Supervised injection site in Kensington might not be permanent, founders say, as opposition floods meeting

Could new zoning block the facility? “If they’re going to do it, they’ll do it.”

Shannon Farrell-Pakstis, head of the Harrowgate Civic Association, addresses a packed house about the proposed supervised injection site

Shannon Farrell-Pakstis, head of the Harrowgate Civic Association, addresses a packed house about the proposed supervised injection site

Max Marin / Billy Penn

The debate around the nation’s first proposed supervised injection site in Philadelphia has reached the public opposition phase, and things are about as heated as you’d expect.

A Thursday night civic meeting at the the Heitzman Rec Center in Harrowgate drew well over a hundred neighbors, community leaders and elected officials — even U.S. Attorney William McSwain, who is leading a federal lawsuit against the nonprofit seeking to open the facility, sat in the packed gymnasium crowd.

This marked the first meeting between neighbors and Safehouse officials about the proposed location for the near Kensington and Allegheny, or “K&A,” the nucleus of an opioid epidemic that claimed 1,100 lives in the city last year.

Repping the Safehouse mission were its two founders: Jose Benitez, the director of Kensington needle exchange Prevention Point, and Ronda Goldfein, the director of the AIDS Law Project of Pennsylvania. Shannon Farrell-Pakstis, head of the Harrowgate Civic Association, helped field questions to them from mostly irate neighbors.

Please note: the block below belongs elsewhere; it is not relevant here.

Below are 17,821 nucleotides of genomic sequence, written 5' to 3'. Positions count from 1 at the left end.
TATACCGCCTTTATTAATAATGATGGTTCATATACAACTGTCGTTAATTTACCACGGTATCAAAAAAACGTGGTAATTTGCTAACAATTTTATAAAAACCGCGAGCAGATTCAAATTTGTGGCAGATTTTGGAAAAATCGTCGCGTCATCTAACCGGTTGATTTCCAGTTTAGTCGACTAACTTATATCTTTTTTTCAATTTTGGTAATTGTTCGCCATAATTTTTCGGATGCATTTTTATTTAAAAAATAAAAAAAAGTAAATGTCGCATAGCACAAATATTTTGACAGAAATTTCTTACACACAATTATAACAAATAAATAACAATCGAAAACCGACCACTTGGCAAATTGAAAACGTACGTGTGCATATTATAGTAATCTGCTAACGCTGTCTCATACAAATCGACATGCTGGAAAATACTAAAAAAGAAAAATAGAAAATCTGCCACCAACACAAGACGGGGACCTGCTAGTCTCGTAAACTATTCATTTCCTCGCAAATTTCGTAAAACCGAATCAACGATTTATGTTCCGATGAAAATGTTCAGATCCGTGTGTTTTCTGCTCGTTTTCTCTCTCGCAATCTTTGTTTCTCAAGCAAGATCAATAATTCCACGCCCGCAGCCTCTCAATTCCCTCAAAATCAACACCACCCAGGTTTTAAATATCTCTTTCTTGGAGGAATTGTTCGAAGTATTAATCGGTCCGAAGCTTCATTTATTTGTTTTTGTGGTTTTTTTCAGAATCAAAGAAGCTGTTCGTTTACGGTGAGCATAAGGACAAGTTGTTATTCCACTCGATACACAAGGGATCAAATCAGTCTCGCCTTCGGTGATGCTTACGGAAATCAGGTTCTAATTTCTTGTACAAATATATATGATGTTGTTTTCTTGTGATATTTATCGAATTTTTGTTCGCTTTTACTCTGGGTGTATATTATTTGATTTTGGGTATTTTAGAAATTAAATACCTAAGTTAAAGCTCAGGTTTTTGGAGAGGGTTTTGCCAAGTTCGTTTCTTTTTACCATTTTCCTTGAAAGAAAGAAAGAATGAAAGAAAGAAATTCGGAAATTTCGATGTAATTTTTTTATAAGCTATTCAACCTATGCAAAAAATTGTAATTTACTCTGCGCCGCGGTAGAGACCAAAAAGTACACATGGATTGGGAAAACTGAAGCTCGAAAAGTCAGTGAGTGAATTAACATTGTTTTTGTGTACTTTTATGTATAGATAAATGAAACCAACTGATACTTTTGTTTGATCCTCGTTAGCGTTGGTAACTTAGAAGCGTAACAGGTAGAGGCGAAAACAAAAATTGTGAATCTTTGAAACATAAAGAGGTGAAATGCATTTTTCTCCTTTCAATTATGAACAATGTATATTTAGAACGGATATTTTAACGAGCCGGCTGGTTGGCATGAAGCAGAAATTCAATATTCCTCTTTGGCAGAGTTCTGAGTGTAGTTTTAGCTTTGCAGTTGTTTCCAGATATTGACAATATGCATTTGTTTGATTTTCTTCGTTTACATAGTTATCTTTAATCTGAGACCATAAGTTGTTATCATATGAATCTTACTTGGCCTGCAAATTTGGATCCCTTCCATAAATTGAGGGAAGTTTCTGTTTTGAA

For those keeping score, this was not a favorable crowd to Safehouse’s cause. Here are the big takeaways from the frenetic, if mostly civil, back-and-forth.

Safehouse: We won’t move forward without more conversation

Benitez kicked off the discussion with an apology for how the news spread that Safehouse had already chosen a site prior to this meeting, which both neighbors and elected officials discovered from the media.

At a Cato Institute forum two weeks ago in Washington D.C., former Gov. Ed Rendell, Safehouse’s big political backer, abruptly announced that the nonprofit was close to securing a location just off Kensington Avenue at virtually no cost. Until time, officials had indicated that a final decision remained a long way’s off.

Goldfein said there would be no finalizing a location without more conversation. She also said there are still several possible sites under consideration — and that officials were looking at the possibility of a two-year lease, which prevent the site from becoming permanent in one location.

Safehouse’s long-stated goal has been to open multiple facilities in several different parts of the city.

Residential corridor and public safety are key issues

While many neighbors bemoaned the moral implications of allowing people in addiction to continue to use drugs, the main criticisms of the night — and those that will define Safehouse’s movement forward — are the location itself and the public safety around the site.

Many neighbors said they support the idea of a supervised injection facility, but putting one in a residential area remained their biggest contention. Local advocates have pushed to put the site on a medical campus or in an industrial area that would have less impact on the community.